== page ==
Holyrood chiefs ‘can overturn Porty ruling’

Kezia Dugdale
Kezia Dugdale
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MINISTERS have the power to overturn a court ruling and ensure that Portobello High School is built on a community park, a Lothians MSP said today.

Labour MSP Kezia Dugdale and the city council have both written to Education Secretary Mike Russell and Local Government Minister Derek Mackay, urging them to use Section 20 of the 2003 Local Government in Scotland Act to allow the development of the new school on Portobello Park.

It would be the first time the powers had been used.

The city council has also urged the Scottish Government to examine two other legal options – a private act of parliament and an executive bill of parliament – which could be used to ensure that the new Portobello High can be built on the park.

It is understood that council officers believe a private act of parliament is likely to be the quickest route, taking as little as six to nine months.

The Local Government Act introduced a power for local authorities to do anything which “advances the well-being” of their areas, or the residents of those areas.

Ms Dugdale said: “The overwhelming opinion of people in the consultation was that the school should be built in the park. I think we need the democratic process involved in the future of Portobello High.”

Ms Dugdale said pursuing Section 20 and a private act of parliament were currently the most plausible legal options.

Last month, Portobello Park Action Group (PPAG) went to the Court of Session and appealed successfully against an earlier ruling granting permission to build on Portobello Park.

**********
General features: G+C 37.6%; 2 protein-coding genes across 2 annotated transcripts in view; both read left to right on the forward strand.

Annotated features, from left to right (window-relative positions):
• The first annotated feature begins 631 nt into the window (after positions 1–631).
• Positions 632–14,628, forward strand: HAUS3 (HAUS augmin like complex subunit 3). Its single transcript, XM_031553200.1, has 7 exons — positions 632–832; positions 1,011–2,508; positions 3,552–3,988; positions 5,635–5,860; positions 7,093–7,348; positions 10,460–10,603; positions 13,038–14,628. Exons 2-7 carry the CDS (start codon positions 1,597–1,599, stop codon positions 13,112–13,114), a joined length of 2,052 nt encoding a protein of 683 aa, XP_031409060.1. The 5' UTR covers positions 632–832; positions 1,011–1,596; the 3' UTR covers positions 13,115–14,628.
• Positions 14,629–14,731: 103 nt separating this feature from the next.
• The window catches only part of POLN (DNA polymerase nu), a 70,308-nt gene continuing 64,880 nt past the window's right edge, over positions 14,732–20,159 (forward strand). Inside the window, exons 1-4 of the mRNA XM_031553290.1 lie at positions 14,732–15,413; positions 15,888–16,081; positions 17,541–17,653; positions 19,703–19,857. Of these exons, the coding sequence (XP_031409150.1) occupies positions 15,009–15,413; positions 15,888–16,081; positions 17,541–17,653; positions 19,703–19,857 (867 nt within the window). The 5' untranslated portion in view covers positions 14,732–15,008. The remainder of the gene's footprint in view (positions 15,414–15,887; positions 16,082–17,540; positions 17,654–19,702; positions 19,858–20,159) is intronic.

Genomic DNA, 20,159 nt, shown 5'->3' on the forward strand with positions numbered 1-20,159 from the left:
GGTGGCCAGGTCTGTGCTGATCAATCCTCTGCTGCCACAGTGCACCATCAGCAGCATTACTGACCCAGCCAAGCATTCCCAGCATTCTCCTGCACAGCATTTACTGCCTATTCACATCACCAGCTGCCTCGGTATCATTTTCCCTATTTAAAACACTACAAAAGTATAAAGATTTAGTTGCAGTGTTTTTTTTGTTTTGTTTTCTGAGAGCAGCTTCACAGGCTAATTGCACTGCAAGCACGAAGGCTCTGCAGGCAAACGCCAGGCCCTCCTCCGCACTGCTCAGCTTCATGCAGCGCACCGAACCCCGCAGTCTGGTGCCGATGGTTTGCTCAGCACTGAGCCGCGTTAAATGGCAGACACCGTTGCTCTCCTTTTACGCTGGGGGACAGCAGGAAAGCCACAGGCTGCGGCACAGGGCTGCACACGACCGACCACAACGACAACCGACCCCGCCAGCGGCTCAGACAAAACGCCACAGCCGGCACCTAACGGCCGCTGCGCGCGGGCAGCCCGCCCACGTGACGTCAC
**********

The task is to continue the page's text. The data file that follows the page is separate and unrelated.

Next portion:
The judgement ruled it would be unlawful because of the park’s protected common good status.

Sean Watters, chairman of Portobello For A New School (PFANS), said: “The act was intended to be quite radical, giving local authorities the power to do pretty much anything unless there was an explicit restriction or prohibition in existing law.

“There was also a provision allowing ministers to determine what was meant by advancing ‘wellbeing’ by means of an affirmative order. So, in theory, ministers could issue an order that advancing wellbeing covered circumstances such as Portobello High.

“However, the recent ruling effectively established a precedent that inalienable land can’t be appropriated, so that could well constitute a prohibition in existing law. It doesn’t strike me as straightforward.”

Meanwhile, Giselle Baillie, a parent with two children at Portobello High, said the powers could provide a route to “close the loophole that has halted the new high school”. She added: “We’ve asked the council and the Scottish Government to examine this option to build a new school on Portobello Park.”

PPAG spokeswoman Alison Connelly said: “The act has already been considered by the three judges in the Court of Session ruling, and they confirm that the act does not give the council the power to appropriate inalienable common good land.”

THE THREE OPTIONS AVAILABLE

• Private Act of Parliament: Can be introduced by an individual, company or a group of people seeking to obtain particular powers or benefits that are in addition to, or in conflict with, the general law. In 2003, the National Galleries of Scotland lobbied ministers to allow the development of the underground link on land at Princes Street Gardens.

•Executive Bill: A public Bill introduced into the parliament by a member of the Scottish Government. An example of an Executive Bill is the Climate Change (Scotland) Bill, which was introduced by MSP John Swinney in December 2008.

• Ministerial order under the Local Government in Scotland Act 2003: Ministers would have to consider whether the use of an order-making power was appropriate and whether it could fulfil its intended purpose. It would later be laid before parliament and, after consideration, members would be invited to approve it. Ministers have not previously used the order-making power under section 20 of the Act.